Are ice cleats safe to wear indoors? In most cases, the answer would be no.
Traditional ice cleats are designed for a sole purpose: preventing slip and fall incidents on icy surfaces. Picture an airport in the middle of January, someplace like Chicago that experiences brutal winters.
The employees who work outdoors need footwear that will keep them slipping when they walk, so they put on a pair of ice cleats, allowing them to walk safely over slick surfaces.
Once they get inside, it’s a whole different story. Read on to learn why most ice cleats are not meant for indoor wear, and to find out more about the types of ice cleats that will allow your workers to walk safely, indoors and out.
Ice Cleat Safety
Wearing ice cleats indoors is part of a larger discussion about ice cleat safety. Perhaps the most common complaint we hear from large companies trying to get their workers to adhere to ice cleat safety is the difficulty of having to take them off before heading indoors or getting behind the wheel of a vehicle.
It’s part of safety protocol that includes steps such as:
- Your employees should develop the habit of wearing ice cleats whenever they head outside, even if they’ll only be outdoors for a few minutes.
- Inspect your ice cleats regularly to make sure the studs are intact, replacing any damaged parts as soon as possible.
- Take care when walking on steps or ramps outdoors, especially if you’re carrying things or pushing heavy loads. Remove the cleats if you’ll need to climb a ladder or cross surfaces that aren’t covered in ice or snow (concrete, granite, marble). Avoid manhole covers.
- And finally -- depending on the type of ice cleat you wear -- make sure you remove them before you head back inside.
But this leads to a host of problems for you and your employees as you seek to prevent slip and fall incidents, as wearing traditional ice cleats indoors can actually put your employees at risk for slipping.
In other words, the thing that makes ice cleats an effective safety tool outside actually makes them hazardous indoors if employees do not remove ice cleats when they come back inside.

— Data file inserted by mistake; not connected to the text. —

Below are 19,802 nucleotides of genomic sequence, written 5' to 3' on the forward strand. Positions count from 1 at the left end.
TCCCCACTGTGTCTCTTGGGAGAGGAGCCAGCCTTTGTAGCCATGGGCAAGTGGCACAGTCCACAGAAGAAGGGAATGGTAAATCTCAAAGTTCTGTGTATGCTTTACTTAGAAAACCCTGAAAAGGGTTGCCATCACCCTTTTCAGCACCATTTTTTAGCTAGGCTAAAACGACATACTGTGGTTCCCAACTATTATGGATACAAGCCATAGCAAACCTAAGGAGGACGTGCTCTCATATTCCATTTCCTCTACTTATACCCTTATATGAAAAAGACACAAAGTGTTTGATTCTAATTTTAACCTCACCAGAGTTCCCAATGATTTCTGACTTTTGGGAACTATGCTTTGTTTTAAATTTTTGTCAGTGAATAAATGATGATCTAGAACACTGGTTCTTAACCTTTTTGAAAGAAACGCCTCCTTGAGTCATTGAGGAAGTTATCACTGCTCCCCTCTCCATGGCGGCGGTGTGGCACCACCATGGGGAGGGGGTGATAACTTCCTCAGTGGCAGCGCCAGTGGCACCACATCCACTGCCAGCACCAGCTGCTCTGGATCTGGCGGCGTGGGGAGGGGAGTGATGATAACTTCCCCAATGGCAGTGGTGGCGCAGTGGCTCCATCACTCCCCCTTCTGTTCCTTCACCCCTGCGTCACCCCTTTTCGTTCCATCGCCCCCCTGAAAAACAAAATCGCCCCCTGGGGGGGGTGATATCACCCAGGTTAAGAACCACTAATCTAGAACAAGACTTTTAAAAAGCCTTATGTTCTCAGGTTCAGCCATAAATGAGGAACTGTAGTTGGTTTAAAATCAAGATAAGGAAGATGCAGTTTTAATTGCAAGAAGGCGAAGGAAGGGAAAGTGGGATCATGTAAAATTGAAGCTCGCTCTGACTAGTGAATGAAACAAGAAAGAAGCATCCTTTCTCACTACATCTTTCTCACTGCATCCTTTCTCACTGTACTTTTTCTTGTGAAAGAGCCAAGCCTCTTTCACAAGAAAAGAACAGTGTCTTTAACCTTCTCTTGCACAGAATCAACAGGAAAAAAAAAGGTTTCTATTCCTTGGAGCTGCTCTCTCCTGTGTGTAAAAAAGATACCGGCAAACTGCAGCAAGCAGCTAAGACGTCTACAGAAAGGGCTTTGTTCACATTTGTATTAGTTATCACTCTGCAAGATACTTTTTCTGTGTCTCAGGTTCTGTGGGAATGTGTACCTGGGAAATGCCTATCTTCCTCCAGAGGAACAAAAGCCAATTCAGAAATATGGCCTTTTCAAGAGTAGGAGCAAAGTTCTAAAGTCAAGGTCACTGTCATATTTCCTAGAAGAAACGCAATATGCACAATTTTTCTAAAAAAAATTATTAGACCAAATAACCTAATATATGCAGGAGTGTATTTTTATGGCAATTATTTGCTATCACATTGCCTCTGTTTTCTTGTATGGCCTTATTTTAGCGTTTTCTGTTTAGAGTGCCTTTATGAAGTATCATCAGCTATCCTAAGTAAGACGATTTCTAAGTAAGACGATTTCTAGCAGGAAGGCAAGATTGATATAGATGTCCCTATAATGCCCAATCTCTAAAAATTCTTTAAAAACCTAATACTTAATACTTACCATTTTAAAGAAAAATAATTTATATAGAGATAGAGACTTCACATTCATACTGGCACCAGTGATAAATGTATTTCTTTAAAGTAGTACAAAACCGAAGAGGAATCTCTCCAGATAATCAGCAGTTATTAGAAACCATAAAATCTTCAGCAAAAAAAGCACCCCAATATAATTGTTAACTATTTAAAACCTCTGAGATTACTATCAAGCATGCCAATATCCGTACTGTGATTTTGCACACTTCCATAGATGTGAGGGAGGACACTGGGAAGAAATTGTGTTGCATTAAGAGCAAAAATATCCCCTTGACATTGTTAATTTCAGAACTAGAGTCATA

The traction on the bottom of a pair of ice cleats is very aggressive, made from materials designed to penetrate ice and hard-packed snow.
But when worn indoors across hard surfaced floors -- think things like tile, ceramic, linoleum, sealed concrete or epoxy -- these cleats become an extreme slip hazard. When the hard surface of these floors meets the durable cleats under foot, the result is something akin to strapping on a pair of ice skates.
(This is to say nothing of the fact that ice cleats might damage softer flooring material.)
Transitional Traction and Ice Cleats You Can Wear Indoors
Fortunately, the scenario we described above doesn’t apply to every type of ice cleat. There are now traction aids that your workers can safely wear outdoors without having to take them off when they head back inside or if they need to drive somewhere.
There’s a name for these products: the LOW-PRO® Ice Cleat, and they are cleats your employees can put on at the beginning of a shift and leave on all day. You won’t lose time having workers take these cleats on and off. You won’t risk damage to your floors. And most importantly, without creating a new slipping hazard for your employees.
These cleats are compact, light-weight, industrial strength, and easy-to-use devices for walking over snow and ice, designed to fit over all types of boots or shoes in a way that is virtually unnoticeable once you put them on.
Your workers will gain traction from 26 minimally-exposed tungsten carbide studs that allow them to grip the ground in slippery winter conditions while still being able to navigate clean surfaces with reduced risk of damaging your floors.
This makes them generally safer to wear indoors and when driving, saving your employees from having to give up valuable time removing the cleats and putting them on again.
These indoor ice cleats feature:
- A patent-pending dual-elastic design and dual rear pull-tabs for easy on/off
- An aggressively treaded sole for added traction in thicker snow
- Sizes ranging from S to XXL to fit every one of your workers
Thank you for reading. If you found value in this post please click “SHARE” to make your LinkedIn network awareor simply “LIKE” it.
Bill Coyne is the VP of Sales for Winter Walking. He has been helping organizations across a wide variety of business sectors eliminate workplace slips and falls incidents in ice and snow for over 20 years. Email Bill directly email@example.com or visit our website www.winterwalking.com for additional information and resources.Rate This Content: